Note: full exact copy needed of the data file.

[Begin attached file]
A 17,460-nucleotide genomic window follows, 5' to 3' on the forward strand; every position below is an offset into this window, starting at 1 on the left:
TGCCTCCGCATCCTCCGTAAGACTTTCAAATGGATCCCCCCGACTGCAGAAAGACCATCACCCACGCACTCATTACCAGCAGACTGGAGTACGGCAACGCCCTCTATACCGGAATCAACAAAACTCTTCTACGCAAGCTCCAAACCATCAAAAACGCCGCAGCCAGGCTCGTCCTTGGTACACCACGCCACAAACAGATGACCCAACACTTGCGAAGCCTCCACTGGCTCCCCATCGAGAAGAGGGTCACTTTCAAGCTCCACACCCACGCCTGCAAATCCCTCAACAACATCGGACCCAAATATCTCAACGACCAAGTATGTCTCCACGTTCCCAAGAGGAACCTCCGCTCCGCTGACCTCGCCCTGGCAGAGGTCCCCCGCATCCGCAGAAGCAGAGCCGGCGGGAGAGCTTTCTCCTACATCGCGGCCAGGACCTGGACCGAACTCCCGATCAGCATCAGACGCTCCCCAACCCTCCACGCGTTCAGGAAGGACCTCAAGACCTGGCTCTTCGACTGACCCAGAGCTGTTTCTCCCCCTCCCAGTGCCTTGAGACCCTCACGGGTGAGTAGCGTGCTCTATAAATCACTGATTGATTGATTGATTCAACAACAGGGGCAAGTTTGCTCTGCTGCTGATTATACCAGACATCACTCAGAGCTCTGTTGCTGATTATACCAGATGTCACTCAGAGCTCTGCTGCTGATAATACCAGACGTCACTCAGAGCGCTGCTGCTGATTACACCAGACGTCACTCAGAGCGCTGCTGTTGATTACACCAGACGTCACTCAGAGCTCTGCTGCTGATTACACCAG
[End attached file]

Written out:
A 17,460-nucleotide genomic window follows, 5' to 3' on the forward strand; every position below is an offset into this window, starting at 1 on the left:
TGCCTCCGCATCCTCCGTAAGACTTTCAAATGGATCCCCCCGACTGCAGAAAGACCATCACCCACGCACTCATTACCAGCAGACTGGAGTACGGCAACGCCCTCTATACCGGAATCAACAAAACTCTTCTACGCAAGCTCCAAACCATCAAAAACGCCGCAGCCAGGCTCGTCCTTGGTACACCACGCCACAAACAGATGACCCAACACTTGCGAAGCCTCCACTGGCTCCCCATCGAGAAGAGGGTCACTTTCAAGCTCCACACCCACGCCTGCAAATCCCTCAACAACATCGGACCCAAATATCTCAACGACCAAGTATGTCTCCACGTTCCCAAGAGGAACCTCCGCTCCGCTGACCTCGCCCTGGCAGAGGTCCCCCGCATCCGCAGAAGCAGAGCCGGCGGGAGAGCTTTCTCCTACATCGCGGCCAGGACCTGGACCGAACTCCCGATCAGCATCAGACGCTCCCCAACCCTCCACGCGTTCAGGAAGGACCTCAAGACCTGGCTCTTCGACTGACCCAGAGCTGTTTCTCCCCCTCCCAGTGCCTTGAGACCCTCACGGGTGAGTAGCGTGCTCTATAAATCACTGATTGATTGATTGATTCAACAACAGGGGCAAGTTTGCTCTGCTGCTGATTATACCAGACATCACTCAGAGCTCTGTTGCTGATTATACCAGATGTCACTCAGAGCTCTGCTGCTGATAATACCAGACGTCACTCAGAGCGCTGCTGCTGATTACACCAGACGTCACTCAGAGCGCTGCTGTTGATTACACCAGACGTCACTCAGAGCTCTGCTGCTGATTACACCAG